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For Young Readers by Lindsey and Paige Oliver

Avi explores ‘truth’ in novel

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Posted: March 15, 2008 1:18 p.m.
Updated: March 30, 2008 5:00 a.m.
    In the world of young adult literature, few figures are so impressive as Avi. Though often passed over in favor of classic or more modern novels, his works, which include “The True Confessions of Charlotte Doyle” and “The Man Who Was Poe,” strike a balance which few, if any, writers have obtained. While engaging and thoroughly kid-friendly, stories penned by Avi often plumb the darkness of human nature, injecting mature themes so subtly and skillfully that they rarely seem out of place, even in a book for younger audiences. His are multi-faceted works—enjoyable and fun at most moments, but at others, strangely haunting.
    “Nothing but the Truth: A Documentary Novel” is no exception to this trend. However, this particular work differentiates itself by enforcing Avi’s quality writing through mediums which, as the title suggests, more resemble a documentary than a chapter book. The use of transcripts, letters, and newspaper articles both hold readers’ attention and further enforces the book’s ultimate message: “truth,” as we see it, is more a matter of interpretation than facts.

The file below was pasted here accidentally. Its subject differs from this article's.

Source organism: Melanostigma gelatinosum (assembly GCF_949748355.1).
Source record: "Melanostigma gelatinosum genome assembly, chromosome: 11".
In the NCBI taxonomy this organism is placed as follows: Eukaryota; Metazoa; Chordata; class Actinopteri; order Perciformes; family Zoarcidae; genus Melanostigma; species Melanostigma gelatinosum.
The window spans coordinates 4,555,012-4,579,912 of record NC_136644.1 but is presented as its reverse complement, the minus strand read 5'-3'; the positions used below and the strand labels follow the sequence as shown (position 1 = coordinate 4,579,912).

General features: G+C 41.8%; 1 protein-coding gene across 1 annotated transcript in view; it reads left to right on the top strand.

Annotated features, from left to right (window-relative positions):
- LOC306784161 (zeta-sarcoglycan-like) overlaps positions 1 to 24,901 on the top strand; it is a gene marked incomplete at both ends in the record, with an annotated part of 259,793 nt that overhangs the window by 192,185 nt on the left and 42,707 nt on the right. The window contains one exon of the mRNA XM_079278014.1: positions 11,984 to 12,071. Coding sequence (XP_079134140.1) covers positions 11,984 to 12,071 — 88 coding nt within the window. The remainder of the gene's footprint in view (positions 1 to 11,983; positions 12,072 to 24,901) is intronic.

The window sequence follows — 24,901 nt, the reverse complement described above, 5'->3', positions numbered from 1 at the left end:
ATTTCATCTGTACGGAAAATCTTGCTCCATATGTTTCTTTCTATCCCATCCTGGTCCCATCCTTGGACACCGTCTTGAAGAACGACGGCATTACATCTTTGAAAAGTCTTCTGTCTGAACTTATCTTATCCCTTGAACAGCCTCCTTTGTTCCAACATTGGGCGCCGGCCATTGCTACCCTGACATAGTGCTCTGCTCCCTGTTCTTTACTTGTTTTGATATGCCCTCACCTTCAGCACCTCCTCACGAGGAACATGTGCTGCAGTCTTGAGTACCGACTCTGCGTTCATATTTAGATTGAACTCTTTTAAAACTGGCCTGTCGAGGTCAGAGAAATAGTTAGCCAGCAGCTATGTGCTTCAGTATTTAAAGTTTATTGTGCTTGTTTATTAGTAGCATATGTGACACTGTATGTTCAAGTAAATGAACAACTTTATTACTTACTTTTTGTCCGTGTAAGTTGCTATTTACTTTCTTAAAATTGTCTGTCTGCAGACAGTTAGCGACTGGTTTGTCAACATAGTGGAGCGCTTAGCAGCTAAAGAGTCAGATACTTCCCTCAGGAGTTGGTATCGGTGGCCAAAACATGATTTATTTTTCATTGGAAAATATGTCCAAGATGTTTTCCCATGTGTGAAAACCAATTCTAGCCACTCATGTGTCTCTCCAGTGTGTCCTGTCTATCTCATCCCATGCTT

spite of its potentially lofty theme, “Nothing but the Truth” begins innocuously enough. In the backdrop of a typical high school, main character Phillip Malloy goes about his business like any teenager, unremarkable in all but two areas: his prowess in foot racing and his ability to annoy teachers. Ms. Margaret Narwin, his English and homeroom instructor, is no less displeased by Phillip’s lack of academic motivation, but remains purely objective as far as grading is concerned.     Nevertheless, Phillip’s careless attitude results in his failing his first semester of English, rendering him unable to participate on the track team. Deprived of his one means to obtain a college education, Phillip becomes convinced that the grade was a result of his teacher’s animosity towards him, and hatches a plan. Under the assumption that if he annoys Ms. Narwin enough, she will remove him from her class, he takes to disrupting the morning announcements by humming loudly along with the National Anthem. Ms. Narwin does not transfer him, however, and instead punishes Phillip for violating the school’s rules, which request students stand at respectful, silent attention while the Anthem is played. When Phillip reports this to his parents, outrage erupts; everyone involved assumes Ms. Narwin’s actions unpatriotic rather than disciplinary. The situation quickly spirals out of control as a simple disagreement balloons into a national scandal fueled by the media and Phillip’s unwitting enforcement of the rumor.
    A book more about the subjectivity of truth than the concrete nature of it, “Nothing but the Truth” is a work that will not only garner enjoyment from its audience, but also growth and a deeper understanding of the world around them.
Lindsey and Paige Oliver are ninth graders at Bulloch Academy. Their book review of a work aimed at readers ages 9-14 appears monthly in the Herald.
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